Qantas on Thursday launched its first flight between Canberra and the Sunshine Coast weeks after smaller rival Alliance became the first airline to service the unusual route.
The 717-2BL, VH-YQV msn 55193, departed Canberra at 3:03pm as flight QF1598 and landed in the Sunshine Coast at 3:38pm local time.
The seemingly aggressive move to challenge smaller players comes after Alan Joyce told investors the airline’s market share will increase by 10 per cent post-COVID, in part driven Virgin’s scaled-back strategy.
“We’ve taken a fresh look at our network, creating new direct services, which were previously only available by connecting via another city, saving customers up to two hours travel time,” said Qantas in a statement.
“These flights are great news for travellers who will now have more direct flights between Canberra and Cairns, Noosa and Hobart. It will also mean we can get more of our people back to work.”
The flights will be operated by QantasLink’s 717s featuring 12 business seats and 98 in economy.
Alliance only launched the route to the Sunshine Coast on 23 October and came after the announcement that Queensland would open its border to the ACT.
ACT Chief Minister Andrew Barr said at the time he was glad that “common sense has prevailed” so that Canberrans can now visit family and friends in Queensland.
Canberra Airport chief executive Stephen Byron said, “We are so pleased to be partnering with Alliance Airlines who will offer great value fares, provide Canberrans with access to a fantastic holiday destination and people from the Sunshine Coast an opportunity to experience all our region has to offer, as well as stimulating jobs and growing the air travel market which is a win-win for us all.”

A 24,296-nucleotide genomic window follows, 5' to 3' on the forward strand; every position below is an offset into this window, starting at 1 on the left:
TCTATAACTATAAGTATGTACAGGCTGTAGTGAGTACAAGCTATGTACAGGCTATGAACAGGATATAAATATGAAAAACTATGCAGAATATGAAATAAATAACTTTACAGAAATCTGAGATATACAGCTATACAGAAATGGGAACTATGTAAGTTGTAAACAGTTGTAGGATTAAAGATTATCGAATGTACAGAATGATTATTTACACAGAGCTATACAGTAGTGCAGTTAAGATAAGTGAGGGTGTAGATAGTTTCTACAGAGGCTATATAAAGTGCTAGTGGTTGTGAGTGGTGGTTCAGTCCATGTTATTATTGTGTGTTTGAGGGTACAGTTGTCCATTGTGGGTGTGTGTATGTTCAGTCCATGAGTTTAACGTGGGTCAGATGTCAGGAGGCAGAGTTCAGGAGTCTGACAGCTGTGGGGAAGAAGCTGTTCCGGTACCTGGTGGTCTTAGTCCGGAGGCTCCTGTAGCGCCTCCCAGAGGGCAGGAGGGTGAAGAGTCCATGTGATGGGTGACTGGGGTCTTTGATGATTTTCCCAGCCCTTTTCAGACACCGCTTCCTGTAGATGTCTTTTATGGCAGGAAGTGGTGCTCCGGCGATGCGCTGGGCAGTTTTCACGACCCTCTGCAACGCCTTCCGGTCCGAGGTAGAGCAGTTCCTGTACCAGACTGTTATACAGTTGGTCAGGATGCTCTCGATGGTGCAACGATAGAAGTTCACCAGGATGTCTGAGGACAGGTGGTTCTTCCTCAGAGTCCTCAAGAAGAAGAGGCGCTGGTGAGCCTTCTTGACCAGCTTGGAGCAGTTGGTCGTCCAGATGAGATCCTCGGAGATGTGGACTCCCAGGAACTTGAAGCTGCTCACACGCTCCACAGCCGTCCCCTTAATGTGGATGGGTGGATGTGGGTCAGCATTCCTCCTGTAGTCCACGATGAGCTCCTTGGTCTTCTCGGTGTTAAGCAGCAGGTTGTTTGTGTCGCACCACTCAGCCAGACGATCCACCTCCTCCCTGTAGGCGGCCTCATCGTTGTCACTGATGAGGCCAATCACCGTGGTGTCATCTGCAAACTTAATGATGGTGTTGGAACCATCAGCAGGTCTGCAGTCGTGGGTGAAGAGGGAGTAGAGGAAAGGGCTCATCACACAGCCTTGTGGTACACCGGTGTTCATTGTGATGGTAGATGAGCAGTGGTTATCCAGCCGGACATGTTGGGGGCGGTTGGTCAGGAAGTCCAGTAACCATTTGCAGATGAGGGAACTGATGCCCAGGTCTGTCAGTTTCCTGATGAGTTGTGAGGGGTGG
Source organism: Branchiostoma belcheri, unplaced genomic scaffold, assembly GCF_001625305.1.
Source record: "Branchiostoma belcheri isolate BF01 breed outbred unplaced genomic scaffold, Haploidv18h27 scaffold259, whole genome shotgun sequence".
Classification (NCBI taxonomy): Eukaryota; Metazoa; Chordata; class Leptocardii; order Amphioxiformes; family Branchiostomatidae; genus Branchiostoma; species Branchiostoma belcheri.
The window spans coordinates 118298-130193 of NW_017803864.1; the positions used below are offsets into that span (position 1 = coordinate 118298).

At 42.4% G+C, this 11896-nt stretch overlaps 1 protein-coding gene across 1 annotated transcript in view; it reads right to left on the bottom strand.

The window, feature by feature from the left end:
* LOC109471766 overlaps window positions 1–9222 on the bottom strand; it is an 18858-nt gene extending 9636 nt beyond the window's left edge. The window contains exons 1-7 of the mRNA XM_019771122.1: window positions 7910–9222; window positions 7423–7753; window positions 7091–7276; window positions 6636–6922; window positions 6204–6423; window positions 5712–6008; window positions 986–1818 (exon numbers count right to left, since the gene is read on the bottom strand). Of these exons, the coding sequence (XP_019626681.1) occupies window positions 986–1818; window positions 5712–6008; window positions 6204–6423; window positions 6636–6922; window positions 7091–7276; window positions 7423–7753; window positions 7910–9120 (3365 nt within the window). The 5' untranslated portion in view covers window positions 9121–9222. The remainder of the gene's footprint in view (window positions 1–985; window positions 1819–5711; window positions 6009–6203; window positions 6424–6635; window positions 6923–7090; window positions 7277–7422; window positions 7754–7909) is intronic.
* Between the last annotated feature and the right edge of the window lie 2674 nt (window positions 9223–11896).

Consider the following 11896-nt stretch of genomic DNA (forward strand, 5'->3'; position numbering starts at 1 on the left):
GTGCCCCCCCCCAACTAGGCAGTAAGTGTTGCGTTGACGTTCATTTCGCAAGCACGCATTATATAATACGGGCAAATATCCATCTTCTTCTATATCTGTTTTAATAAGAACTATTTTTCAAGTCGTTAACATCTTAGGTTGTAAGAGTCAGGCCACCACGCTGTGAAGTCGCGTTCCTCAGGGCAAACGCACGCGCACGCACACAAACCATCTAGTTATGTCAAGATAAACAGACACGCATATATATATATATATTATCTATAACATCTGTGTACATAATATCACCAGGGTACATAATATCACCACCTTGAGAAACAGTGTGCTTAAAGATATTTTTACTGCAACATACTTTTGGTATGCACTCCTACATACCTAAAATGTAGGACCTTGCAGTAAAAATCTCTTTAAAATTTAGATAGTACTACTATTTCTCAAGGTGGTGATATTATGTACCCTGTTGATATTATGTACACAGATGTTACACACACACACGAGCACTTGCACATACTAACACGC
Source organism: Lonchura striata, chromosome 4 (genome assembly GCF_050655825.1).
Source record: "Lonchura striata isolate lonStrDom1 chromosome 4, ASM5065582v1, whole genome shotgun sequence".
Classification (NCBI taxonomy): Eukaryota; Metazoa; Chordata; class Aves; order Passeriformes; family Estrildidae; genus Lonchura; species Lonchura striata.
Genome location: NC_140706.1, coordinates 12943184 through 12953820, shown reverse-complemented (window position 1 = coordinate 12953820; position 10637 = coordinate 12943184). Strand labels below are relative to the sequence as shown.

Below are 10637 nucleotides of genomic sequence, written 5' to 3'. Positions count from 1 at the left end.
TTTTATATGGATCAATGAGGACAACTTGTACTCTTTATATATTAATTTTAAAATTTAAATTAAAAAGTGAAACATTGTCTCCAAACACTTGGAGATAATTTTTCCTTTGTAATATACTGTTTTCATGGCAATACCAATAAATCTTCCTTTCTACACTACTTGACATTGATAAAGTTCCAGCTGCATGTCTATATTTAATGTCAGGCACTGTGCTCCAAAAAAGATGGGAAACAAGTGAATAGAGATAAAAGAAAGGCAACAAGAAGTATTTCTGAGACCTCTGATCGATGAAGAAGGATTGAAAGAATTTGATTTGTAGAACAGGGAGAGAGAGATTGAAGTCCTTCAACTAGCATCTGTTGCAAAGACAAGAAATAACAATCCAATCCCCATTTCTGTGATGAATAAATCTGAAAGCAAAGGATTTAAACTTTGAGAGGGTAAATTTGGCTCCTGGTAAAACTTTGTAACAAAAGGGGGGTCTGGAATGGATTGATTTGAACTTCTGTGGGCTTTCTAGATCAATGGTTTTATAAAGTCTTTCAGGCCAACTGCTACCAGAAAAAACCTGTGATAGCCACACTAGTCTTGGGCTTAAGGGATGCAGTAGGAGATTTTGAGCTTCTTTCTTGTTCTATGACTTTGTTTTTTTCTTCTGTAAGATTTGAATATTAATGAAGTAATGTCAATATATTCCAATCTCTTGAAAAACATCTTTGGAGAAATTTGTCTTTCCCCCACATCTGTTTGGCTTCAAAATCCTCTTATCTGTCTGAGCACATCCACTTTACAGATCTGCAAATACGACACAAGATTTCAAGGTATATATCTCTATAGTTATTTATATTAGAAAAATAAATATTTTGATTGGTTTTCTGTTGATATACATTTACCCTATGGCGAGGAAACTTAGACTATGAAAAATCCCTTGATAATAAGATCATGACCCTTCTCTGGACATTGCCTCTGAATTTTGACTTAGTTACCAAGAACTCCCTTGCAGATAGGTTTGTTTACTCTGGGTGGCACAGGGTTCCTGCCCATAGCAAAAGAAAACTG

The news came on the same day Qantas and APAC hospitality group Accor announced a partnership with their loyalty schemes. The collaboration applies for hotel stays across Asia-Pacific and Qantas’ domestic and international flights.
Earlier on Wednesday, Australian Aviation reported how the ACCC granted interim authorisation for Virgin and Alliance to collaborate on 41 regional routes despite strong opposition from Rex.
Australia’s competition commission said sharing capacity and pricing information would result in a “public benefit” by helping Virgin to re-establish its network as borders open.
Two weeks ago, Virgin applied to the ACCC to share information on cost, capacity, and flight schedules with Alliance in order to help serve smaller towns with its post-administration, stripped back fleet.
It also said ceding market share to Qantas could result in more expensive fares for passengers.
In its initial ruling published on Thursday, the ACCC said, “The co-operation will allow Virgin Australia and Alliance Airlines to share information, and to agree on service capacity, schedules and potentially revenue sharing on the routes on which they operate, including for new routes not currently serviced by either airline.
“The co-operation will mean that Virgin Australia and Alliance Airlines will not compete with each other on the routes covered by the agreement.
The decision is likely to anger Rex, which said the ‘temporary’ authorisation would cause irreversible, long-term damage to competition.
The regional airline also warned its two rivals could give each other “highly-sensitive” cost and pricing information “without any transparency or monitoring”.